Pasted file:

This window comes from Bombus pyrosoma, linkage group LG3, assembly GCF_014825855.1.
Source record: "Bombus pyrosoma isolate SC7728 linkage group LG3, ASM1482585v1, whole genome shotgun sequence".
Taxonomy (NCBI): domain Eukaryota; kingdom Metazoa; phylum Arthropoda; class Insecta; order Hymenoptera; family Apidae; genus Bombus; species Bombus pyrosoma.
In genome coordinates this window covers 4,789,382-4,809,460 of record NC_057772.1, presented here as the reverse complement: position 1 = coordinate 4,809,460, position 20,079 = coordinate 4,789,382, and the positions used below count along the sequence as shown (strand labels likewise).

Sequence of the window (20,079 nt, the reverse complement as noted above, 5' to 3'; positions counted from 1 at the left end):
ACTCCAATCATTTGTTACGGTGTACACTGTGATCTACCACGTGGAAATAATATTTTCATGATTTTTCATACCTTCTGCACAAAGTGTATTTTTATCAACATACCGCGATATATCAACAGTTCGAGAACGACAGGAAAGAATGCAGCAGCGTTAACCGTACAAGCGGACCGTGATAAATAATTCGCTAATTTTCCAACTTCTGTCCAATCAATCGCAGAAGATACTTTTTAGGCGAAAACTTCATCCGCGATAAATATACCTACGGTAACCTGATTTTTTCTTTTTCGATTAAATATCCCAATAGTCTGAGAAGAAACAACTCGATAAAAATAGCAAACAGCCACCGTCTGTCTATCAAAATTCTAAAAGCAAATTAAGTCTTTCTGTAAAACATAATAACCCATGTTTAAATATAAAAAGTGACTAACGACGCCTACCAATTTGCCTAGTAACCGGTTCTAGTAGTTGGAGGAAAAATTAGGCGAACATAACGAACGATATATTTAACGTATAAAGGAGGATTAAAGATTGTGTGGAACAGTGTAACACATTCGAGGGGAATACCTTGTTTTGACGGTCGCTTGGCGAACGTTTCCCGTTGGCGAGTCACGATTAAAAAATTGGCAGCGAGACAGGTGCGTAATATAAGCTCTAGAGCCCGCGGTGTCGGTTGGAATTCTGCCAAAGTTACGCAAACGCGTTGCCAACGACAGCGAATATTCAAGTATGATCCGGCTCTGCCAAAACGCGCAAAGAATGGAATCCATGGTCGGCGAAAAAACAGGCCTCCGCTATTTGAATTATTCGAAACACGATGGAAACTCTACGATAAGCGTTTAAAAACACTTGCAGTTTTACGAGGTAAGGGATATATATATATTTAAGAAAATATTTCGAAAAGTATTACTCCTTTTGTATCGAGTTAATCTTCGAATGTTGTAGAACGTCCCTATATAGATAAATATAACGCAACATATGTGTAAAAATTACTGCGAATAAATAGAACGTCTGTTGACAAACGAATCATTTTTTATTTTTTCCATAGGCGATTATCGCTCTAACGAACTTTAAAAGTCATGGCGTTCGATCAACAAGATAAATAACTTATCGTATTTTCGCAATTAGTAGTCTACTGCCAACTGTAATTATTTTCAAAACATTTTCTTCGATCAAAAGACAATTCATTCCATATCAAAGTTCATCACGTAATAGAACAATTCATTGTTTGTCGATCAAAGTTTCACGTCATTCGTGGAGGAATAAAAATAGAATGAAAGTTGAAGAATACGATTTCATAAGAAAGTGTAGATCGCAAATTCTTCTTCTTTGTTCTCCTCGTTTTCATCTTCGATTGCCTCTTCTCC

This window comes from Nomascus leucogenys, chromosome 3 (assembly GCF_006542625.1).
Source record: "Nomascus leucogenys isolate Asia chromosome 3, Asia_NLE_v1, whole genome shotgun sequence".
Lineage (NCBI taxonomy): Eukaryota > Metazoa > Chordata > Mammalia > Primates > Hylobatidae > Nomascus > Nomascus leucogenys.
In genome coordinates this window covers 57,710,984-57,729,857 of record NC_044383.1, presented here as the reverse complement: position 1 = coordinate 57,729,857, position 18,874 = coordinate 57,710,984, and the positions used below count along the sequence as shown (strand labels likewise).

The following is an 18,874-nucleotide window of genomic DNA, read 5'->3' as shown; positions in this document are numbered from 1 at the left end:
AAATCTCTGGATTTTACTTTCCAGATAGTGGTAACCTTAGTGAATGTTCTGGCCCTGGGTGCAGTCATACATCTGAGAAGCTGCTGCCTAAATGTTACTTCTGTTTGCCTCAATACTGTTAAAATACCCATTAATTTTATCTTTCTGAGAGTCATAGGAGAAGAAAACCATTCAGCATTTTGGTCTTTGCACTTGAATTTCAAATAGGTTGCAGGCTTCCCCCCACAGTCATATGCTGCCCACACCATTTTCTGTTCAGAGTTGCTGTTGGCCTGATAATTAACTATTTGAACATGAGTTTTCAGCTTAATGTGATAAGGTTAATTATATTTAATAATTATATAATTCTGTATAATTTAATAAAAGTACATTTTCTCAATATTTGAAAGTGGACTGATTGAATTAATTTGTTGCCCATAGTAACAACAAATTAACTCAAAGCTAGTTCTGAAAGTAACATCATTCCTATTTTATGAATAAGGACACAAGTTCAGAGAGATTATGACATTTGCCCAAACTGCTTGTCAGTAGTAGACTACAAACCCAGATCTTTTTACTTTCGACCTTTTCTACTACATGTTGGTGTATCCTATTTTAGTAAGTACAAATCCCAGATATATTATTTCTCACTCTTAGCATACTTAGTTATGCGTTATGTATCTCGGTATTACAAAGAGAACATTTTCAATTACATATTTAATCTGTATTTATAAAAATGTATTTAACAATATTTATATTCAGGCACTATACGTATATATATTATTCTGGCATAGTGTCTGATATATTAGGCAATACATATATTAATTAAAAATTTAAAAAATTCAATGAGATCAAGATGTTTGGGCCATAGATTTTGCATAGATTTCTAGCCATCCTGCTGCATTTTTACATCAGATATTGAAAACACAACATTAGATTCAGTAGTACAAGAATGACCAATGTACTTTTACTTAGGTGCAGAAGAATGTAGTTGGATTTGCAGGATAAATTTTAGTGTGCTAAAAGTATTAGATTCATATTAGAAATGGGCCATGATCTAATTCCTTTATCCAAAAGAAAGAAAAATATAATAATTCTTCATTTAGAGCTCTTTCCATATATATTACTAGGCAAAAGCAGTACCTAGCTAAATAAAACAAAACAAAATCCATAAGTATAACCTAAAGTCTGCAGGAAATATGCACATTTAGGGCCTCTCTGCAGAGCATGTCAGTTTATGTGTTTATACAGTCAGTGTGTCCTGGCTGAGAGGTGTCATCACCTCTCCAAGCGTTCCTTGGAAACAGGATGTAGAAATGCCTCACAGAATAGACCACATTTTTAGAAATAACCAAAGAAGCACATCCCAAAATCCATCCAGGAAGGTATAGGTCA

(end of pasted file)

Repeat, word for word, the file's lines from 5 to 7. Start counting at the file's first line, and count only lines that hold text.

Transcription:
Sequence of the window (20,079 nt, the reverse complement as noted above, 5' to 3'; positions counted from 1 at the left end):
ACTCCAATCATTTGTTACGGTGTACACTGTGATCTACCACGTGGAAATAATATTTTCATGATTTTTCATACCTTCTGCACAAAGTGTATTTTTATCAACATACCGCGATATATCAACAGTTCGAGAACGACAGGAAAGAATGCAGCAGCGTTAACCGTACAAGCGGACCGTGATAAATAATTCGCTAATTTTCCAACTTCTGTCCAATCAATCGCAGAAGATACTTTTTAGGCGAAAACTTCATCCGCGATAAATATACCTACGGTAACCTGATTTTTTCTTTTTCGATTAAATATCCCAATAGTCTGAGAAGAAACAACTCGATAAAAATAGCAAACAGCCACCGTCTGTCTATCAAAATTCTAAAAGCAAATTAAGTCTTTCTGTAAAACATAATAACCCATGTTTAAATATAAAAAGTGACTAACGACGCCTACCAATTTGCCTAGTAACCGGTTCTAGTAGTTGGAGGAAAAATTAGGCGAACATAACGAACGATATATTTAACGTATAAAGGAGGATTAAAGATTGTGTGGAACAGTGTAACACATTCGAGGGGAATACCTTGTTTTGACGGTCGCTTGGCGAACGTTTCCCGTTGGCGAGTCACGATTAAAAAATTGGCAGCGAGACAGGTGCGTAATATAAGCTCTAGAGCCCGCGGTGTCGGTTGGAATTCTGCCAAAGTTACGCAAACGCGTTGCCAACGACAGCGAATATTCAAGTATGATCCGGCTCTGCCAAAACGCGCAAAGAATGGAATCCATGGTCGGCGAAAAAACAGGCCTCCGCTATTTGAATTATTCGAAACACGATGGAAACTCTACGATAAGCGTTTAAAAACACTTGCAGTTTTACGAGGTAAGGGATATATATATATTTAAGAAAATATTTCGAAAAGTATTACTCCTTTTGTATCGAGTTAATCTTCGAATGTTGTAGAACGTCCCTATATAGATAAATATAACGCAACATATGTGTAAAAATTACTGCGAATAAATAGAACGTCTGTTGACAAACGAATCATTTTTTATTTTTTCCATAGGCGATTATCGCTCTAACGAACTTTAAAAGTCATGGCGTTCGATCAACAAGATAAATAACTTATCGTATTTTCGCAATTAGTAGTCTACTGCCAACTGTAATTATTTTCAAAACATTTTCTTCGATCAAAAGACAATTCATTCCATATCAAAGTTCATCACGTAATAGAACAATTCATTGTTTGTCGATCAAAGTTTCACGTCATTCGTGGAGGAATAAAAATAGAATGAAAGTTGAAGAATACGATTTCATAAGAAAGTGTAGATCGCAAATTCTTCTTCTTTGTTCTCCTCGTTTTCATCTTCGATTGCCTCTTCTCC

This window comes from Nomascus leucogenys, chromosome 3 (assembly GCF_006542625.1).